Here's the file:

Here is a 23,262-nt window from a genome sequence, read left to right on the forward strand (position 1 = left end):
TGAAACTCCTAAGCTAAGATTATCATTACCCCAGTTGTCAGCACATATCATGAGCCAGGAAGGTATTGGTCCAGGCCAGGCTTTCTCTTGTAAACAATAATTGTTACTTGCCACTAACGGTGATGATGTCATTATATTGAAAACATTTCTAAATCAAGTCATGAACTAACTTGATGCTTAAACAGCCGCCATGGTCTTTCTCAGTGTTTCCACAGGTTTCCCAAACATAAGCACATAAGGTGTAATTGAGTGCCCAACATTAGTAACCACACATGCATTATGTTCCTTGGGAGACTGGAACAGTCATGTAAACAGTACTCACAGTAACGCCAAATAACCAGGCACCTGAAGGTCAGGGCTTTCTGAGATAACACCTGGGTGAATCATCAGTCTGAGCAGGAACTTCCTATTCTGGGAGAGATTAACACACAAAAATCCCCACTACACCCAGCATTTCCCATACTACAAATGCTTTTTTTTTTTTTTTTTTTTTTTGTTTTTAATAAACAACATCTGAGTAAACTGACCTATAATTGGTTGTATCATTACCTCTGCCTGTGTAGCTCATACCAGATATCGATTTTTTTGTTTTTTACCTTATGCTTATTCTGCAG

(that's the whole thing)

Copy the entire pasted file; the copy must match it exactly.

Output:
Here is a 23,262-nt window from a genome sequence, read left to right on the forward strand (position 1 = left end):
TGAAACTCCTAAGCTAAGATTATCATTACCCCAGTTGTCAGCACATATCATGAGCCAGGAAGGTATTGGTCCAGGCCAGGCTTTCTCTTGTAAACAATAATTGTTACTTGCCACTAACGGTGATGATGTCATTATATTGAAAACATTTCTAAATCAAGTCATGAACTAACTTGATGCTTAAACAGCCGCCATGGTCTTTCTCAGTGTTTCCACAGGTTTCCCAAACATAAGCACATAAGGTGTAATTGAGTGCCCAACATTAGTAACCACACATGCATTATGTTCCTTGGGAGACTGGAACAGTCATGTAAACAGTACTCACAGTAACGCCAAATAACCAGGCACCTGAAGGTCAGGGCTTTCTGAGATAACACCTGGGTGAATCATCAGTCTGAGCAGGAACTTCCTATTCTGGGAGAGATTAACACACAAAAATCCCCACTACACCCAGCATTTCCCATACTACAAATGCTTTTTTTTTTTTTTTTTTTTTTTGTTTTTAATAAACAACATCTGAGTAAACTGACCTATAATTGGTTGTATCATTACCTCTGCCTGTGTAGCTCATACCAGATATCGATTTTTTTGTTTTTTACCTTATGCTTATTCTGCAG